||This article may require cleanup to meet Wikipedia's quality standards. (October 2008)|
Each individual unit is folded from a square sheet of paper, of which only one face is visible in the finished module; many ornamented variants of the plain Sonobe unit that expose both sides of the paper have been designed.
The Sonobe unit has the shape of a parallelogram with 45 and 135 degrees angles, divided by creases into two diagonal tabs at the ends and two corresponding pockets within the inscribed center square. The system can build a wide range of three-dimensional geometric forms by docking these tabs into the pockets of adjacent units.
The most popular intermediate model is the augmented icosahedron, shown at right. It requires 30 units to build.
Three interconnected Sonobe units will form an open-bottomed triangular pyramid with a right-angle apex (equivalent to the corner of a cube) and three tab/pocket flaps protruding from the base. This particularly suits polyhedra that have equilateral triangular faces: Sonobe modules can replace each notional edge of the original deltahedron by the central diagonal fold of one unit and each equilateral triangle with a right-angle pyramid consisting of one half each of three units, without dangling flaps. The pyramids can be made to point inwards; assembly is more difficult but some cases of encroaching can be obviously prevented.
The simplest shape made of these pyramids, often called "Toshie's Jewel" (shown on the right), is named after origami enthusiast Toshie Takahama. It is a three-unit hexahedron built around the notional scaffold of a flat equilateral triangle (two "faces", three edges); the protruding tab/pocket flaps are simply reconnected on the underside, resulting in two triangular pyramids joined at the base.
The table below shows the correlation between three basic characteristics -- faces, edges, and vertices -- of polygons (composed of Toshie's Jewel sub-units) of varying size and the number of Sonobe units used:
|Number of Sonobe Units||Faces||Edges||Vertices|
|s||2s||3s||s + 2|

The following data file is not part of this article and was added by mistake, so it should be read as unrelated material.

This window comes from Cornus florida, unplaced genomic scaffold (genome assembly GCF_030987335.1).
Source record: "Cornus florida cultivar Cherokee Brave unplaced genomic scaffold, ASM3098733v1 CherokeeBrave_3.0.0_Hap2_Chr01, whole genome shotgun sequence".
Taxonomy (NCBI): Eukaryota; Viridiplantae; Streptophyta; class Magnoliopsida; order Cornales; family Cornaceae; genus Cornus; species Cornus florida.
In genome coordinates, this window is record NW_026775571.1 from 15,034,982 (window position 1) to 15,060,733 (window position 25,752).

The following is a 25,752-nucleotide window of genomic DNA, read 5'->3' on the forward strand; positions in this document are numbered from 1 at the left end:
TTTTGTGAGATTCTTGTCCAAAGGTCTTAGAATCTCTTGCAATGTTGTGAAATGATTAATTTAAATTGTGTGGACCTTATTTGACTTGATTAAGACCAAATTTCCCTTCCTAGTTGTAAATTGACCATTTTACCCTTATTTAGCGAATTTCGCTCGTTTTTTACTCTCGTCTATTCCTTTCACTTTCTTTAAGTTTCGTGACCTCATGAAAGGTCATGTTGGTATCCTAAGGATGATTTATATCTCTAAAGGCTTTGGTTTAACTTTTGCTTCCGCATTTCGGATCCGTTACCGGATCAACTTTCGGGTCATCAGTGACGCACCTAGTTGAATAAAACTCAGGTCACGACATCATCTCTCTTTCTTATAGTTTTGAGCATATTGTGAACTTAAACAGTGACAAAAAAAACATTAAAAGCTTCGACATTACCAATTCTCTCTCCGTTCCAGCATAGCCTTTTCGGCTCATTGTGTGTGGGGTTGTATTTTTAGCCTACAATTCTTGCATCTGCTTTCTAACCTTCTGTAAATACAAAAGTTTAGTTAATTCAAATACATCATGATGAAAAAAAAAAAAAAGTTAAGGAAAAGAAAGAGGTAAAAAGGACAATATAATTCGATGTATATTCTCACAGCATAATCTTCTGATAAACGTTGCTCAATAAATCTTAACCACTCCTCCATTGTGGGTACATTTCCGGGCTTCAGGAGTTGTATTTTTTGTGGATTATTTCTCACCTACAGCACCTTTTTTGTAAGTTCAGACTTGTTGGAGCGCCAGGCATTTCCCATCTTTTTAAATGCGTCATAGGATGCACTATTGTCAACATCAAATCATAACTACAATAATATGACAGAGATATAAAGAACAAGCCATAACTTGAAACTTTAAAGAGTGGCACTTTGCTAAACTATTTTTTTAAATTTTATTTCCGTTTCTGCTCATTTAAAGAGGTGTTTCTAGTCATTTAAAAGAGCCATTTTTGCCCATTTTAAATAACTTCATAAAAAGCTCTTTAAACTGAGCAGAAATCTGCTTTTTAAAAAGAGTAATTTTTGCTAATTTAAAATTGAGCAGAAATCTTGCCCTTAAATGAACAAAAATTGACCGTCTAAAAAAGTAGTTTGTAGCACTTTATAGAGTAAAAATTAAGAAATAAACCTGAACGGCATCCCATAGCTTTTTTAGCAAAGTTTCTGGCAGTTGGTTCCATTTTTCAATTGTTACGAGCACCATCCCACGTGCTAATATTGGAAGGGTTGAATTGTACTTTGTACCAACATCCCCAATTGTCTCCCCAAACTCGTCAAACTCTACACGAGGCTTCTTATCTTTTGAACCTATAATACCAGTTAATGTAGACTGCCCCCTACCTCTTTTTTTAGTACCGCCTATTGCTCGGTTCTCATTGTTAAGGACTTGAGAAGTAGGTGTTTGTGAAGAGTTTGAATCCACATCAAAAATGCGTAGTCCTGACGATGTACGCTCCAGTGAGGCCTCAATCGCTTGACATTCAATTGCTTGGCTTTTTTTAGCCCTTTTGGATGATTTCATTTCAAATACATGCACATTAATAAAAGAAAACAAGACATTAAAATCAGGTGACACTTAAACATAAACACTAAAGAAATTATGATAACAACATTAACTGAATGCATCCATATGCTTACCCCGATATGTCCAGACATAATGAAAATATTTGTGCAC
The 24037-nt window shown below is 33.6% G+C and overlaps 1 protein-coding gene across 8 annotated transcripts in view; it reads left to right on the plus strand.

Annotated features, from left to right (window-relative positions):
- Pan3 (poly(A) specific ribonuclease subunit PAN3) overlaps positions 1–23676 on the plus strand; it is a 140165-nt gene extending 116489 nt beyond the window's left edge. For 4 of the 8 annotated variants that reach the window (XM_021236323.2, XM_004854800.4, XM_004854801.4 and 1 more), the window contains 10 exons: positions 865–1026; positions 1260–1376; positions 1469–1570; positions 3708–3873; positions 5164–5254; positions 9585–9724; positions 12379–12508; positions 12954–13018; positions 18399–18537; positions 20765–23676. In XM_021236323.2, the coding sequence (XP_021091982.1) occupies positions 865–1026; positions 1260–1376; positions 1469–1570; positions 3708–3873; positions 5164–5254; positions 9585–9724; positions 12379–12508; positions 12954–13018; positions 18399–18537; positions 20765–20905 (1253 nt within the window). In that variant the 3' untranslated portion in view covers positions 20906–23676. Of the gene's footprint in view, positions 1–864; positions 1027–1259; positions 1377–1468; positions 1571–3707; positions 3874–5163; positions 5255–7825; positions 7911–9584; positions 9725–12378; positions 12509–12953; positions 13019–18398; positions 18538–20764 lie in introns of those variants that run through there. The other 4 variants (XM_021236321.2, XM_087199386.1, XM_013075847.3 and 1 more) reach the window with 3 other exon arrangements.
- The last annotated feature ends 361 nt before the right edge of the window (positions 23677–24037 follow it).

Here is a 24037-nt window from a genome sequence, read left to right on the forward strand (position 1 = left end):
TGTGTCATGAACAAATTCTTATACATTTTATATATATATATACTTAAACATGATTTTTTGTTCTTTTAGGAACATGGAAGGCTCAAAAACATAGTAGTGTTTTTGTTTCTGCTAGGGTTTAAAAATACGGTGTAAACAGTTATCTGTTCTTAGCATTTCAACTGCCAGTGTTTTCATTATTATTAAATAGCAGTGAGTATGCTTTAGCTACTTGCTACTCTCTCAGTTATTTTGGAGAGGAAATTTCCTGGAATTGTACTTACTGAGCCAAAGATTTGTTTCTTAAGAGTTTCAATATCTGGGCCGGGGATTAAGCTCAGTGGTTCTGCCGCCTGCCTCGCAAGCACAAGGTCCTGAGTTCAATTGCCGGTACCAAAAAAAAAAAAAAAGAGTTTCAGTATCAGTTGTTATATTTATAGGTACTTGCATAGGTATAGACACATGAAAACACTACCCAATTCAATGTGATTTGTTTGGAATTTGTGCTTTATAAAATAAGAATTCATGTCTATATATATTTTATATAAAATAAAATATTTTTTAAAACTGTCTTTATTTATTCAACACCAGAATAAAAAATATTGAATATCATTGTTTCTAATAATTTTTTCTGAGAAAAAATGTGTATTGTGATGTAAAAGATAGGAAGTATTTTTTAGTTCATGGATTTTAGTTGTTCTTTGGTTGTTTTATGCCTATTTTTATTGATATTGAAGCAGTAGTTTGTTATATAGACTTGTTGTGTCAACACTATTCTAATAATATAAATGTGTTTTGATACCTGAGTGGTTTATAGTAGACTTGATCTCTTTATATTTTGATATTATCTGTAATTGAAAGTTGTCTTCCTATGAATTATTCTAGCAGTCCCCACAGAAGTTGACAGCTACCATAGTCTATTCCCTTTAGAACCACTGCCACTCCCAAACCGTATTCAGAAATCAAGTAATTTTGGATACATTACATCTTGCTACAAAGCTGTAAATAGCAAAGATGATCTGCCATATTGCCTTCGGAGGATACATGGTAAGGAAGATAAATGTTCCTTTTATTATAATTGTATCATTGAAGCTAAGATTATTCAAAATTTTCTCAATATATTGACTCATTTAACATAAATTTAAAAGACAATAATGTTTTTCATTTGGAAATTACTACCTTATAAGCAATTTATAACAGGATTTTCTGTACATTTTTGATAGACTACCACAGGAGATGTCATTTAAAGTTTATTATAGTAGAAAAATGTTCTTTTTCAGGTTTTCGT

Uniform polyhedra can be adapted to Sonobe modules by replacing non-triangular faces with pyramids having equilateral faces; for example by adding pentagonal pyramids pointing inwards to the faces of a dodecahedron a 90-module ball can be obtained.
Arbitrary shapes, beyond symmetrical polyhedra, can also be constructed; a deltahedron with 2N faces and 3N edges requires 3N Sonobe modules.
There are two popular variants of the main assembly style of three modules in triangular pyramids, both using the same flaps and pockets and compatible with it:
- Joining four modules together (instead of three), forming a flattened square pyramid that can become part of a quilt or a larger polyhedral face, e.g. in 12 and 24 modules large cubes.
- Joining only two modules, forming a triangular fin that can be used as an ornament for suitable models and to make a 1 module triangle (one fin, made with the two halves of the same module) or a 2 module square (two fins).
The popularity of Sonobe modular Origami models derives from the simplicity of folding the modules, the sturdy and easy assembly, and the flexibility of the system.
Notes and references
- Takahama, Toshie, and Kunihiko Kasahara. Origami for the Connoisseur. Japan Publications, Tokyo, 1987. ISBN 4-8170-9002-2
- Sonobe unit folding instructions
- Additional sonobe unit folding instructions (WikiHow)
- 12-unit stellated octahedron assembly instructions
- 30-unit stellated icosahedron assembly instructions